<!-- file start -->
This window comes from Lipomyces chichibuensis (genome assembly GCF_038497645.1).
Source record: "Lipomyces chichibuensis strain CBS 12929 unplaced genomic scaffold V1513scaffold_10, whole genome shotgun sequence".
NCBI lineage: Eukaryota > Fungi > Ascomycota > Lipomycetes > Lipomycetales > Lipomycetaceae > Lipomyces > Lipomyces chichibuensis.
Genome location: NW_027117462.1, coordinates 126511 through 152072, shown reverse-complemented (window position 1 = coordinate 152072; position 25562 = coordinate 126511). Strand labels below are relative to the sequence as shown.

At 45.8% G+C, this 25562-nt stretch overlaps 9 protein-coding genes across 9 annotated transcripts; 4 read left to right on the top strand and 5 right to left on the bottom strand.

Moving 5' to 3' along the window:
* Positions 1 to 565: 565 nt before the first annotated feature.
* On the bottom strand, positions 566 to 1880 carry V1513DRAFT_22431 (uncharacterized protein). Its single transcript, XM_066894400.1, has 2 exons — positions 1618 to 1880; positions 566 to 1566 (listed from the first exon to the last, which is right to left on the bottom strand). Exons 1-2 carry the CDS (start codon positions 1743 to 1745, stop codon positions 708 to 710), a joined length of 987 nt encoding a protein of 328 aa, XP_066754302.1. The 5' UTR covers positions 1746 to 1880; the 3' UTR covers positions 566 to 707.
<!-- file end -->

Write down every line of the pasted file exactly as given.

This window comes from Lipomyces chichibuensis (genome assembly GCF_038497645.1).
Source record: "Lipomyces chichibuensis strain CBS 12929 unplaced genomic scaffold V1513scaffold_10, whole genome shotgun sequence".
NCBI lineage: Eukaryota > Fungi > Ascomycota > Lipomycetes > Lipomycetales > Lipomycetaceae > Lipomyces > Lipomyces chichibuensis.
Genome location: NW_027117462.1, coordinates 126511 through 152072, shown reverse-complemented (window position 1 = coordinate 152072; position 25562 = coordinate 126511). Strand labels below are relative to the sequence as shown.

At 45.8% G+C, this 25562-nt stretch overlaps 9 protein-coding genes across 9 annotated transcripts; 4 read left to right on the top strand and 5 right to left on the bottom strand.

Moving 5' to 3' along the window:
* Positions 1 to 565: 565 nt before the first annotated feature.
* On the bottom strand, positions 566 to 1880 carry V1513DRAFT_22431 (uncharacterized protein). Its single transcript, XM_066894400.1, has 2 exons — positions 1618 to 1880; positions 566 to 1566 (listed from the first exon to the last, which is right to left on the bottom strand). Exons 1-2 carry the CDS (start codon positions 1743 to 1745, stop codon positions 708 to 710), a joined length of 987 nt encoding a protein of 328 aa, XP_066754302.1. The 5' UTR covers positions 1746 to 1880; the 3' UTR covers positions 566 to 707.